Reading “Spartacus” – The original gladiator

 

Spartacus.
I strongly recommend it as a book you must read, and at the earliest opportunity. Irrespective of what your reading inclinations have been, this one is an account of human struggle that every one of us ought to know.

It is one of those rare books that leave you changed, moved in many ways, and quintessentially disturbed.

The book is the undocumented history of the slave uprising in the Roman empire under the leadership of a gladiator – Spartacus. A powerful book that in its barest form talks of the constant struggle between the oppressors and the oppressed, and the human values of freedom, hope and the spirit of life.

The narrative is quite brilliant too, wherein there is really never direct tale unfolding by the protagonist – Spartacus, but mostly a reminiscent account from the antagonists, Spartacus’ wife, comrades of the revolt and a vivid description by the author. More strikingly, towards the end of the book Varinia, Spartacus’ wife makes equal impact on the readers although the tale is about Spartacus. Many of the conversations instilled into the narrative are timeless – most of the political talks and the struggle described are quite valid even to this day.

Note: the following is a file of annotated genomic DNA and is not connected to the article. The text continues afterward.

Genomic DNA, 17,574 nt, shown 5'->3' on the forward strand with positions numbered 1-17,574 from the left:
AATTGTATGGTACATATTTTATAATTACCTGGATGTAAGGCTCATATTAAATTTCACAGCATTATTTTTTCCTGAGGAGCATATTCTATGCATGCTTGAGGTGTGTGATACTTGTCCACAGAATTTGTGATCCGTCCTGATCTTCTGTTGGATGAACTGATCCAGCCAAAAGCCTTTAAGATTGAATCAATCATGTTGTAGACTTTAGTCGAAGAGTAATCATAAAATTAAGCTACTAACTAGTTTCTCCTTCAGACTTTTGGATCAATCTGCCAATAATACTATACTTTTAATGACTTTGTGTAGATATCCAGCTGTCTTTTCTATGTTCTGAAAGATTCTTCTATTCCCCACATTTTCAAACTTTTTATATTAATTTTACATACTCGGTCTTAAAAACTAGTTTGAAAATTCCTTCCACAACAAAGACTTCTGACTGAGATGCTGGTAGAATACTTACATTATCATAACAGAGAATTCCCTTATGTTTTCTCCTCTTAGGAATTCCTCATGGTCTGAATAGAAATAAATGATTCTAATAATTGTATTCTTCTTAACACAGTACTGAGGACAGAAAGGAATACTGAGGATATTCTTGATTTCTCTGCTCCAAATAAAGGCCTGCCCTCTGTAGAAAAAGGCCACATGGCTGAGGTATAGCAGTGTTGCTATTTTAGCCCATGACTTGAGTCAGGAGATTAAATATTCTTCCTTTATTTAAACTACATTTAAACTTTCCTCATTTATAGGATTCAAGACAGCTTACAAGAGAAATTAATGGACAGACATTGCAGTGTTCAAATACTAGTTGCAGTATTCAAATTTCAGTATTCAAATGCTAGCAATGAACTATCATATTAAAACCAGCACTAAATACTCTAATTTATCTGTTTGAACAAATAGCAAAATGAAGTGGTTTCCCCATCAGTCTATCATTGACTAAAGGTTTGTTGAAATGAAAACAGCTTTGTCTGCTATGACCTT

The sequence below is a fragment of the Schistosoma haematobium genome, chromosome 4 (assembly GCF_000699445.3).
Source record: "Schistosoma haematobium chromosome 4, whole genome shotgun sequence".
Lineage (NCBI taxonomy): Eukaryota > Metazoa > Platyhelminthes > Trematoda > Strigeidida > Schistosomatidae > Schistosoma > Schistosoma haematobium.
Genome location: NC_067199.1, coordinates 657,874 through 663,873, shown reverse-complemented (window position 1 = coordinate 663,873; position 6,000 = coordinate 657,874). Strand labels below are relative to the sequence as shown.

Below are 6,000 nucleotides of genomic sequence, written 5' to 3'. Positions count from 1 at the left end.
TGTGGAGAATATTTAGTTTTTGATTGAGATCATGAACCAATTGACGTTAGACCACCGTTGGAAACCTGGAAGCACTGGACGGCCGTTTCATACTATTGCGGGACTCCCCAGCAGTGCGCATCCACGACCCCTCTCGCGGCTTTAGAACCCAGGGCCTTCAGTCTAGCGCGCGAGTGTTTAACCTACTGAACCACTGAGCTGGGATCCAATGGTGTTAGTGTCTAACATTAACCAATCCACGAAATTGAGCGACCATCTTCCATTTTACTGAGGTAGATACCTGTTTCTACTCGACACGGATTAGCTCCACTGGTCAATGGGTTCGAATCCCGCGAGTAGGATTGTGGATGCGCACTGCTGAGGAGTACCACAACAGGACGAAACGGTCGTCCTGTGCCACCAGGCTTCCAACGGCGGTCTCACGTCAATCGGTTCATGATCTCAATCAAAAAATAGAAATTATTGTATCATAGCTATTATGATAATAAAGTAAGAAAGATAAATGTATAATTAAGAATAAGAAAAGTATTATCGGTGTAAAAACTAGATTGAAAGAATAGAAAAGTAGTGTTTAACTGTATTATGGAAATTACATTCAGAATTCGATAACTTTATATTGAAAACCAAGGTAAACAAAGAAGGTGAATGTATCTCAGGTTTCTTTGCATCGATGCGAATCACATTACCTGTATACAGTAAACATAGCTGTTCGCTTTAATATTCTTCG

I further discovered that this powerful book by Howard Fast, was a strong response by him during the McCarthy era in the US. Fast was imprisoned for three years for his involvement with the Communist Party in the USA. He published the book without a publisher, for no one would partner with Fast.

And the result is this brilliant book, written more than six decades ago and still runs shivers down the spine when read. Not the images of the gore, or the war that is succinctly described in the book, but the thought that we now live in a world that is built upon these atrocities softens me. And the thought that even now circumstances are not any different to many bothers, and infuriates me.

About Raghav/Raghu

A fortunate mass of hydrogen cloud conscious enough to be contemplating that very fact.
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